By Mahoney, Diana
Clinical Psychiatry News , Vol. 38, No. 9
More than one-quarter of the nation's school students say drugs and gangs are rampant in their middle and high schools, and almost half report that they are aware of drugs being sold or used on school grounds, a Columbia University report shows.
The 15th annual "National Survey of American Attitudes on Substance Abuse XV: Adolescents and Parents," conducted by the university's National Center on Addiction and Substance Abuse (CASA), found that 5.7 million (27%) of the country's 12- to 17-year-old public school students attend schools where drugs are used, kept, or sold and where gangs are present.
The study also found that 32% of middle school students specifically said drugs are used, kept, or sold at their school--which represents a 39% increase since last year, when 23% of middle school students repotted their schools to be "drug infected." It also found that about 66% of high school students reported attending drug-infected schools, which represents a slight but steady rise since 2006.
Gang activity, which was included in the survey for the first time this year, appears to be an important marker of drug activity. Compared with their counterparts, adolescents in schools with gangs were nearly twice as likely to report that drugs are used, kept, or sold on school grounds (30% vs. 58%), according to the report (www.casacolumbia.org/templates/publications_reports.aspx).
"These data are particularly troubling," Dr. Mark S. Gold said in an interview when asked about the CASA report. "It is difficult enough to learn and compete in this global economy without having drugs on school grounds, gangs, and likely sales and use in schools," said Dr. Gold, the Donald R. Dizney Eminent Scholar and Distinguished Professor at the McKnight Brain Institute of the University of Florida, Gainesville. "Experts across the United States who evaluate and treat adolescents are rapidly developing programs for dual disorders and drug problems to keep up with the ominous calls from parents and children."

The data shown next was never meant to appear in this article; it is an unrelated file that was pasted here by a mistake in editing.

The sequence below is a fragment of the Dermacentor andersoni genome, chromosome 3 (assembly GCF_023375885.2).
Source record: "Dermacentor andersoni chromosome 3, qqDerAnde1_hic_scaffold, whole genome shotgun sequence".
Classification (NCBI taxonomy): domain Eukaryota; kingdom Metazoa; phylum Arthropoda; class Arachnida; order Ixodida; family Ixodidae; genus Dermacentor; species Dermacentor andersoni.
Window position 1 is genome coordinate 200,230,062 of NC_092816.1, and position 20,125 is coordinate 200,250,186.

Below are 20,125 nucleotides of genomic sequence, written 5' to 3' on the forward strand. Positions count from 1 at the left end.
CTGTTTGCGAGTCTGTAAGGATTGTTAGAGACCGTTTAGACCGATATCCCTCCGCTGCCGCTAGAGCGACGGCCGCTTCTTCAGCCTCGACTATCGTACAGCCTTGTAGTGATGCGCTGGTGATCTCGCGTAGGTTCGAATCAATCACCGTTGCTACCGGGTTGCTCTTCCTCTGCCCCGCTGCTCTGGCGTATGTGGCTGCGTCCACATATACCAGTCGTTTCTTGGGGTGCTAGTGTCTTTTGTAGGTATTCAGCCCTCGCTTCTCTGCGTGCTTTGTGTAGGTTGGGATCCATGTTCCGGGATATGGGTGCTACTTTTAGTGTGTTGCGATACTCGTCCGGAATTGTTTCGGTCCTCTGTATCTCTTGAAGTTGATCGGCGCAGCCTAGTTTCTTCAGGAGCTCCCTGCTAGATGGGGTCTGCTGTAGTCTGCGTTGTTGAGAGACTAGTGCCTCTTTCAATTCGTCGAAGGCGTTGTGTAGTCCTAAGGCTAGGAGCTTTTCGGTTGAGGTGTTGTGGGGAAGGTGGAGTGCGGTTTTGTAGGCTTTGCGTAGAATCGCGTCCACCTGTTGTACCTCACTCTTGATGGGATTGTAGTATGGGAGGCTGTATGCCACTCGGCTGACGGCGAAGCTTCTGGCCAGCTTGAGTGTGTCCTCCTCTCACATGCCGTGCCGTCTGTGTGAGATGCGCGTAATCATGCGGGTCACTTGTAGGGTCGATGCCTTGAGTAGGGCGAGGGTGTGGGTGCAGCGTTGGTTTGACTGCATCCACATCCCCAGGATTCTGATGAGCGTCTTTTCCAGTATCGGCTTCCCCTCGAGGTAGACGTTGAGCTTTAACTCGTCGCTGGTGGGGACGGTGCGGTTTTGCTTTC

The study found a wide gap between drug and gang presence reported at public schools vs. private and religious schools. Fifty-seven percent of adolescents at public schools and 22% at private or religious schools reporting drug activity at their schools, and 46% of adolescents in public schools and 2% in private or religious schools reporting gang presence. "The gap between drug-free public schools, and drug-free private and religious schools has nearly doubled since its narrowest point in 2001," they wrote.
These findings portend "a trajectory to tragedy for millions of children and families," Joseph A. Califano Jr. wrote in a statement accompanying the 2010 report. The CASA founder and chairman called the combination of gangs and drugs in school a "malignant cancer."
For example, compared with 12- to 17-year-olds at drug- and gang-free schools, those reporting drugs and gangs at their school were nearly 12 times more likely to have used tobacco (23% vs. 2%), 3 times more likely to have used alcohol (39% vs. 12%), and 5 times more likely to have used marijuana (21% vs. 4%), according to the report. Importantly, the associations between tobacco, alcohol, and marijuana use, and indicators of gangs and drugs in school remained significant and meaningful in logistic regression analyses controlling for socioeconomic status, the authors wrote.
The potential social impact of attending a school with gang and drug activity also was assessed. Relative to adolescents in drug- and gang-free schools, adolescents in gang- and drug-infected schools were nearly three times more likely to have friends who drink alcohol regularly (62% vs. …